“All That I Have to Say Has Already Crossed Your Mind,” with Barkley Rosser, Metroeconomica, 2002, 53(4): 339-360.
    http://alpha.fdu.edu/~koppl/rosser.htm

    I briefly connect Velupillai 2007 to macro on pp. 29 & 30 of my BRACE draft:
    http://alpha.fdu.edu/~koppl/BRACE.pdf

  20. Pietro M. Says:

    Thanks. I think some of these papers are accessible from my PC. I don’t know why, but my engineering department subsidizes JSTOR, JoET, JoME, JoPE and I can free ride on it.🙂


  21. Very interesting read.

    I have a couple of more practical problems with the use of math in economics in mind, mostly with teaching economics. This is in no way a complete list of my complaints about math but these are the things that bother me the most.

    1. a) One comment I hear often from students about economics in general is that “it’s too theoretical”. When you dig you figure out they often mean “it’s too mathematical.” It adds a level of abstraction to economics that we don’t really need..

    b) My experience is that “it’s too theoretical” sometimes mean they’re skeptic about economics because of it’s use of mathematics. The use of math to prove anything and it’s exact opposite make economics look like a purely rhetorical discipline.

    2. a) Let’s be honest, the instruments are hard to master and the professor winds up wasting too much time explaining the tools, and the students focus too much on the tools and their economic interpretation.

    b) No matter how little the professor introduces math in his class, the teaching assistants will focus exclusively on that in his sessions. Then we end up with classes full of students that are pretty good in anything mathematical, but are unable to explain the economic significance of what they just did.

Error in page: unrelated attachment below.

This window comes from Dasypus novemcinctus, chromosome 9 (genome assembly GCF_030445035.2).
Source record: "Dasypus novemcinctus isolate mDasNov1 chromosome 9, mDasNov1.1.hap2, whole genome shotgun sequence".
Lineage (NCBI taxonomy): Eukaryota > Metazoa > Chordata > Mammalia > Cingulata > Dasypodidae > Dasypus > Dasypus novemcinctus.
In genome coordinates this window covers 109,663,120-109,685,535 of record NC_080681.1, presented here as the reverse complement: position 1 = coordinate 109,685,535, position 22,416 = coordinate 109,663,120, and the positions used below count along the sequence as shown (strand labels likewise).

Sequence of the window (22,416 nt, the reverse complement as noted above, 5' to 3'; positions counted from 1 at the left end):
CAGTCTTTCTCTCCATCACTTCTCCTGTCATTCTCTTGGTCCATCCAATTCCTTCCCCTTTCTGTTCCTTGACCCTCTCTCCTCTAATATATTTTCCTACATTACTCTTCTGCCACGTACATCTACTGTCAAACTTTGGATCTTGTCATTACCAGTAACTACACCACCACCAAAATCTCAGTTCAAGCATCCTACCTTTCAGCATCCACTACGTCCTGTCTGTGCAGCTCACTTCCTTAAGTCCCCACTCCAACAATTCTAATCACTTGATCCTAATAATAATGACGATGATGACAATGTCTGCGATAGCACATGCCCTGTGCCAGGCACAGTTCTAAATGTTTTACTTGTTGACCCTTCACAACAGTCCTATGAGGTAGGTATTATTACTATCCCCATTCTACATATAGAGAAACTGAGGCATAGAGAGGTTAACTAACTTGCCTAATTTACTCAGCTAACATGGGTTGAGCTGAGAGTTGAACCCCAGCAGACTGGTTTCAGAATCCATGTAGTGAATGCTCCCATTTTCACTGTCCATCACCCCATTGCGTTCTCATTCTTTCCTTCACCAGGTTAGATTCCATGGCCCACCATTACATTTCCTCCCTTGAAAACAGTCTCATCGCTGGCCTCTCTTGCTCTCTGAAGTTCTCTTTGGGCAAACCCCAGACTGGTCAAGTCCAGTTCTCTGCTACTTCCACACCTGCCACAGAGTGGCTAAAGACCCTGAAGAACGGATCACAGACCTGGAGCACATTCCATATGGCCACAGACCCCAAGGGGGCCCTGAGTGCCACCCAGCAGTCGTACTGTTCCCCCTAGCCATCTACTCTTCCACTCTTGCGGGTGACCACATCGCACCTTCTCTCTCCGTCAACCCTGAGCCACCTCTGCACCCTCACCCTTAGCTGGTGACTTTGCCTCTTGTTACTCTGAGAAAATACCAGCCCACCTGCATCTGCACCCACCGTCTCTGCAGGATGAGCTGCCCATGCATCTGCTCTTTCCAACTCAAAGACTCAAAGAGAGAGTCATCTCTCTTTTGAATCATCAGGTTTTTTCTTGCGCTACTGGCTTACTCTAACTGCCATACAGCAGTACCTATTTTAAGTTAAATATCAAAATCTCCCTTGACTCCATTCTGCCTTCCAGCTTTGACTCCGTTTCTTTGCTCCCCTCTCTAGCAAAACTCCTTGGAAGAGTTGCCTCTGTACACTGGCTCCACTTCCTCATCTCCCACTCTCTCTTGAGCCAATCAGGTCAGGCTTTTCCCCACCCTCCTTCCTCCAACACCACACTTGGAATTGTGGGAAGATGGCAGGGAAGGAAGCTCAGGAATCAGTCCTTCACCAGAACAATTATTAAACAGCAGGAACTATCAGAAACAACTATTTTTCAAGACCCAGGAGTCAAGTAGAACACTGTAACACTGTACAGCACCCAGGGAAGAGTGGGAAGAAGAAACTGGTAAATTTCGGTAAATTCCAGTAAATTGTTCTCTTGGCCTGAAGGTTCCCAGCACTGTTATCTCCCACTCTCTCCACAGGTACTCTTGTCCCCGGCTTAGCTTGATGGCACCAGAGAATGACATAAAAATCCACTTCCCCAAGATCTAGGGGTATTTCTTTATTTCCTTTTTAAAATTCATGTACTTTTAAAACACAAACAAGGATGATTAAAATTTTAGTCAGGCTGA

3. Regarding research I have one serious annoyance; the second generation pretty much always forgets the reservations the people who developed the tools expressed (sometimes only implicitly) about using their math as descriptive tools. This is so widespread and systematical that there is probably something inherently incompatible with the the use of math in economics and scientific incentives…

    Just my two cents.


  22. […] How Mathematical Economists Overreach, by Mario […]


  23. […] There has been a lot of negative talk about the maths in economics – like a huge amount.  Just look at these links, some of them are poor and reactionary, but some of them are excellent and the last two are my favourite (*, *, *,*,*,*). […]